He says success demands collaboration with diverse stakeholders. Since he was hired in March 2012, Carswell has helped island golf managers save money by reducing chemical use and mowing; one course is now a certified Audubon Cooperative Sanctuary. He’s worked with multiple agencies and nonprofits to control invasive plants. And he scored a major grant to study restoration of a degraded estuary that could provide a template for smart growth on Georgia’s coast.
“More and more agencies must operate like businesses to survive while still achieving their mission,” says Carswell. “We can be a really important model for conservation in the rest of the country.” – LT
Jake Carter, 33
Southern Belle Farms
Coming home to Southern Belle Farms in 2003 with a UGA degree in business management, Carter realized he couldn’t farm the land like his father and grandfather had. Henry County’s growth was consuming traditional agriculture while creating a new opportunity: agritourism.
“We had a lot of new neighbors who were several generations removed from a family farm,” Carter says. “We needed to do something to educate them.”
Carter and his family converted Southern Belle Farms to seasonal produce like strawberries and pumpkins, and they added educational activities for families and school groups. More than 80,000 guests, including 30,000 school children, now visit the farm annually.
Carter also volunteers for the betterment of agriculture. He is chairman of the American Farm Bureau Federation’s Young Farmers and Ranchers program, past chairman of the Georgia Farm Bureau’s Young Farmers Committee, board member of the Georgia Agritourism Association and active in the Georgia Strawberry Growers Association. – LT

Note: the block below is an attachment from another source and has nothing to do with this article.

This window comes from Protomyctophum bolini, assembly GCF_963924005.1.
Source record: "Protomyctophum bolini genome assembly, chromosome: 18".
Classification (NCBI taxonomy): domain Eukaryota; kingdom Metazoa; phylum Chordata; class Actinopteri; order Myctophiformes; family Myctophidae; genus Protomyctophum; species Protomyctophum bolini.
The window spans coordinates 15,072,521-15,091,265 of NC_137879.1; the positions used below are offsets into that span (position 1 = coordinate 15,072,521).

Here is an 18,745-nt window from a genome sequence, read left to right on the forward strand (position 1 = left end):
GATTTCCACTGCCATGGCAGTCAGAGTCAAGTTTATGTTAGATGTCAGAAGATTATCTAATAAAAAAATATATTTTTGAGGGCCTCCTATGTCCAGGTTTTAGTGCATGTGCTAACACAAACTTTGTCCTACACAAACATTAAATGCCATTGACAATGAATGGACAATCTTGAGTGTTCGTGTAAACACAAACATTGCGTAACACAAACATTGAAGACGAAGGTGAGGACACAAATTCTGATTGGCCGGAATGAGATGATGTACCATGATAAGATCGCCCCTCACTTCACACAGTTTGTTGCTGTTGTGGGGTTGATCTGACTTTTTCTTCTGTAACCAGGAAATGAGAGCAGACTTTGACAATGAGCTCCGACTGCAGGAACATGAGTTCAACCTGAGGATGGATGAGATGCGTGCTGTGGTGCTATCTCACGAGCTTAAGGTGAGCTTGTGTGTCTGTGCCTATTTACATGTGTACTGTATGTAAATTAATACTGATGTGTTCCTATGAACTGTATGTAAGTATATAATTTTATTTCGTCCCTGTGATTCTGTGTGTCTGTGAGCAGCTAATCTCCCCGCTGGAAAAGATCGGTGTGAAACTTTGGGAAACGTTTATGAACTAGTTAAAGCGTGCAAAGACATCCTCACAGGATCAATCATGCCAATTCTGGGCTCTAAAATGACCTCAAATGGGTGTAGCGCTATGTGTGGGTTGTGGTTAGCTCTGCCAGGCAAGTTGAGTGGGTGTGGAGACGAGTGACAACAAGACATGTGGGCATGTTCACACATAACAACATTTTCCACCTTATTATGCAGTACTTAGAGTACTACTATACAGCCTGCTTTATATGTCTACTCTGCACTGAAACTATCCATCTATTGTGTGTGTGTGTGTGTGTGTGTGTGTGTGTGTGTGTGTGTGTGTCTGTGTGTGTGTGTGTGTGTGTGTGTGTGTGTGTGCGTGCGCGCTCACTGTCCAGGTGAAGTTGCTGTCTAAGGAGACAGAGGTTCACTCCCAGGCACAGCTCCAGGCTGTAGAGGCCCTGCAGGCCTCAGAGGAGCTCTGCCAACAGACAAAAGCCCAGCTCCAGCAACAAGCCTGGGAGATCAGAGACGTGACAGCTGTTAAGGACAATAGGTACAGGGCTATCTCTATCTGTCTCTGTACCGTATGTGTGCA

Terry Chastain, 38
Office of the Speaker
Georgia House of Representatives
As a lawyer Chastain has only one client, but his legal work affects all Georgians; he is the attorney for David Ralston, the speaker of the Georgia House.
“Part of my job is to review all legislation as drafted to make sure it’s legally sound,” Chastain says. “I get excited about finding solutions to legal and legislative problems to help Georgians.” Especially the littlest constituents.
“Any legislation involving children gets to me, so a highlight of my work here was medical cannabis legislation sponsored by Rep. Allen Peak during the last session,” he says. “It was the most meaningful of my career, because we could see how much the kids suffering from severe seizure disorders needed our help.”
Chastain also has worked as executive director of Get Georgia Moving, a transportation-focused coalition of more than 50 organizations, including the Sierra Club and the Metro Atlanta Chamber. – CD
Eshé Collins, 34
Project Director for Jumpstart
Georgia State University
A former teacher in Atlanta Public Schools, Collins left the job she loved to pursue a career that would help her make a difference in the lives of children far beyond her fourth-grade classroom.
Today she serves as the project director for Jumpstart at Georgia State University. The early education, nonprofit organization delivers a high-quality curriculum to preschool children in low-income neighborhoods. In this role, she trains adults to teach and lead in their communities, works with parents to improve family involvement and inspires children to learn.
Last November she was elected to the Atlanta Board of Education.